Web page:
Looking for a simple way to plant food plots? Want to plant food plots but don’t own farming equipment? Try “frost seeding”. Smart food plotters know all the tricks of the trade, and “frost seeding” is one of them. Frost seeding refers to a spring seeding procedure whereby food plot seed is spread either on snow cover or on bare ground and left to make its way into (or onto) the ground with a little help from Mother Nature. No special equipment (other than a whirligig seeder) is required, and the results can be quite surprising.
Food plot experts use frost seeding to “repair” an existing food plot that has developed bare spots or is a little thin in the forage department. A top dressing of fresh seed like Evolved Harvest Pro Clover will eventually make soil contact and, if all goes well, the seeds will germinate and new plants will be off and growing with the rest of the spring greenery. Tired old plots can be given a facelift with a good frost seeding. The best time to frost-seed is when the frost is coming out of the ground in early spring. The top layer of soil is forced open by alternating freezes (usually at night) and thaws (mostly sunny days). The ground takes on a honeycomb appearance during “frost out”. The freeze-thaw cycle allows the seed to penetrate the uppermost layer of soil and gives your seeds a reasonable chance of germinating and surviving.
You can also spread seed on a snow surface that is in the process of melting down. As the snow melts, the seed will gradually make contact with the soil, and subsequent rains and or freezes will help “seat” the seed in the soil. Most food plot seeds like clover and chicory only need soil contact to germinate and grow. In fact, if they are covered by more than ¼ inch of soil, they may not grow at all. New food plots can be planted with a backpack sprayer and whirligig seeder. You simply spray the plot with herbicide in early fall (before the plants stop growing) and frost-seed the plot in spring, with no tractors, no plows, no ATVs dragging cultivation implements.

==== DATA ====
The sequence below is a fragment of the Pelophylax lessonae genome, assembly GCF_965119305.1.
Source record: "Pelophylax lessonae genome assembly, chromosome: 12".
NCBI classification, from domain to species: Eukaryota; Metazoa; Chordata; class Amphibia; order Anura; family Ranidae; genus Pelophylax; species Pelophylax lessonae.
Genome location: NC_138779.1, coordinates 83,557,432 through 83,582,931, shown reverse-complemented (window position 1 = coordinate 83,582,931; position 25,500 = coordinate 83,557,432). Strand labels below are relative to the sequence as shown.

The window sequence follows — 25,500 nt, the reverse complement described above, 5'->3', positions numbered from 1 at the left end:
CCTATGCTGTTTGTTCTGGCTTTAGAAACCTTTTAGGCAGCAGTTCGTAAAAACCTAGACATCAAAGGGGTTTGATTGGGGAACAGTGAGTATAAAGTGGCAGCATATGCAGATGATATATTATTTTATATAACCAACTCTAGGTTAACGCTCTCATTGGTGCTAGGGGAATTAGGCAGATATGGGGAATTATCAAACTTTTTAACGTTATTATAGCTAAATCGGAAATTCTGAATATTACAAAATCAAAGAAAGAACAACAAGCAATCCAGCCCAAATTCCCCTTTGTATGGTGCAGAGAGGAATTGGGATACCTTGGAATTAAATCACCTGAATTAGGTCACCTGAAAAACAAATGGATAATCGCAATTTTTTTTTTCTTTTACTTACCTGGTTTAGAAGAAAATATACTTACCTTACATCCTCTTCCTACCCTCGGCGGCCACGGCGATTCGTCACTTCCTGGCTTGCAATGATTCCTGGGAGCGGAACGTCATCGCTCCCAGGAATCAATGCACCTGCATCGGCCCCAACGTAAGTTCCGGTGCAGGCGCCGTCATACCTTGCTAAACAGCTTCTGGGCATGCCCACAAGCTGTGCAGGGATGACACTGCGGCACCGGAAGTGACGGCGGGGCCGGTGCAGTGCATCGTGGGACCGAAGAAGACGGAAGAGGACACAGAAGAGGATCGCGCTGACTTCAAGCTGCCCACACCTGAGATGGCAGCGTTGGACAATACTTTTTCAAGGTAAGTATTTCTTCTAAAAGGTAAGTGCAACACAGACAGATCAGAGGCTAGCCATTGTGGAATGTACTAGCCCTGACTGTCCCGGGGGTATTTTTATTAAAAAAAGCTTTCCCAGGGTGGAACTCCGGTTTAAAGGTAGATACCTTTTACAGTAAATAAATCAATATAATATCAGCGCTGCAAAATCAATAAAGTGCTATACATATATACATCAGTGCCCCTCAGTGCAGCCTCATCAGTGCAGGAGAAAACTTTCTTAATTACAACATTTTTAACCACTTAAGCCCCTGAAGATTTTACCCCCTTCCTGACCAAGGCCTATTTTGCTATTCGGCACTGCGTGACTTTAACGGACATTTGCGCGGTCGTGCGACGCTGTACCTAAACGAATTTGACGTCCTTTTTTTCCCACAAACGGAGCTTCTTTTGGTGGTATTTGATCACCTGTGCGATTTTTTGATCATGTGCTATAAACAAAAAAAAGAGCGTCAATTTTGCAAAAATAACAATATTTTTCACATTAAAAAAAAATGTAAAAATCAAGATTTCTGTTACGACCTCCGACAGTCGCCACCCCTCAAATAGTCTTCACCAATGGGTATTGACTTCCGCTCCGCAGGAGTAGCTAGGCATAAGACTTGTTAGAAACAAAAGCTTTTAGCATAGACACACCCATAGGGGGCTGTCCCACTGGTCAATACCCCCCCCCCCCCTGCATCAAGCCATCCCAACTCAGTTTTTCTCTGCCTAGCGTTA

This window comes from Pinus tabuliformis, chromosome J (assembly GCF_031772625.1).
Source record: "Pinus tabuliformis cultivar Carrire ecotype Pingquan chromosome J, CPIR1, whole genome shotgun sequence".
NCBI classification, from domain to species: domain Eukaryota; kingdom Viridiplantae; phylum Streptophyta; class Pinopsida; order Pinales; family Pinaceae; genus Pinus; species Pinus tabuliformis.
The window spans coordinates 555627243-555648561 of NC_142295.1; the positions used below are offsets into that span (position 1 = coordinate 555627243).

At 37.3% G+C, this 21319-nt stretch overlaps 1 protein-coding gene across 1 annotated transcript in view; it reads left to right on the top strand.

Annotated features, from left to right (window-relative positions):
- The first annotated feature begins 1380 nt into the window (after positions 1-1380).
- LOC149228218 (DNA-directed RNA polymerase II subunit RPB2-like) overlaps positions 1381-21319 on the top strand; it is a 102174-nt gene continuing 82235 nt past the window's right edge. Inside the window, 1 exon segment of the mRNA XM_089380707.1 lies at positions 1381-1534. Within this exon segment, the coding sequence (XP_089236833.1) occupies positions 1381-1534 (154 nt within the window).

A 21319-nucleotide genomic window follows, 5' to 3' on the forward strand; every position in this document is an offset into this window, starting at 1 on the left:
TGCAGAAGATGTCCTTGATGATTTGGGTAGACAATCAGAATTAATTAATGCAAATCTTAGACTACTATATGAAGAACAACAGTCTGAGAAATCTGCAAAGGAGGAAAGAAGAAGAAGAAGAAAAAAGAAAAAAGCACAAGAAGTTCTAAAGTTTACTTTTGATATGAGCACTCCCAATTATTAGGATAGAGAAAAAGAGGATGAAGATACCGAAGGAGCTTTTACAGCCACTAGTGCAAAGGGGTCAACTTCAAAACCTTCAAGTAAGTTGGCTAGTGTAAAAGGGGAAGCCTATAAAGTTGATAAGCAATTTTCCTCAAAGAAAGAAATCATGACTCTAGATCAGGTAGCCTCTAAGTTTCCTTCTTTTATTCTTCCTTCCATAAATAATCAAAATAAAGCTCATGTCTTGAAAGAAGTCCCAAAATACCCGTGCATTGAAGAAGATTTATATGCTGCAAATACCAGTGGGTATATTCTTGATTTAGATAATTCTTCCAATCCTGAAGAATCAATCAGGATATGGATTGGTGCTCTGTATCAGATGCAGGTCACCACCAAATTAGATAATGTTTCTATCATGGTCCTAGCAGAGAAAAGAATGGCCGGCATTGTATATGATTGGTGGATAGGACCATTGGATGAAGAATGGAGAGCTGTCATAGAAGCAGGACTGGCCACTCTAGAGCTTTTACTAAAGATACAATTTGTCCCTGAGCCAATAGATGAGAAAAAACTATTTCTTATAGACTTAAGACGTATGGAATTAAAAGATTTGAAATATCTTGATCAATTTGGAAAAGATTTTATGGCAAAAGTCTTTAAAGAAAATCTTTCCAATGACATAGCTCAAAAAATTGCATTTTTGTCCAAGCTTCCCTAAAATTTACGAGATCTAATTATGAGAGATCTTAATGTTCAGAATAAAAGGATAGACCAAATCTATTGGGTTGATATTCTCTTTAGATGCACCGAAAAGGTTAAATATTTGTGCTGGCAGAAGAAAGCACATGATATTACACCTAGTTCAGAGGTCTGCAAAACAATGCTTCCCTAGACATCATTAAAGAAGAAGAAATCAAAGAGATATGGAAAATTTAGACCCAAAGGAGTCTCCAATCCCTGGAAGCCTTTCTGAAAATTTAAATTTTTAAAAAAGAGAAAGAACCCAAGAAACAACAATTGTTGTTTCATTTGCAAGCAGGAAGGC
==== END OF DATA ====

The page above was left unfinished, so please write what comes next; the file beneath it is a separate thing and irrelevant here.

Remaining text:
Sound too good to be true? Well, “frost seeding” does have its limitations. For starters, you can only do it on well-drained soils. If your plot tends to puddle from snowmelt or spring rains, forget about it. The puddle will kill the seed and you will be back where you started. Your only option there is to wait for the soil to drain and dry sufficiently for some form of light tillage that will support a traditional seeding. Also, “frost seedings” typically germinate well below seedings done with normal agricultural procedures. You can count on maybe 25-30% of a “frost seeding” to germinate and grow, so you have to spread 3x as much to get the same coverage. That’s why it is ideal for repairing thin spots or adding a new forage to an existing stand. Limitations aside, frost seeding has its place in the world of food plots. If a quick and easy fixer-upper is what you are looking for, give frost seeding a whirl (or whirligig).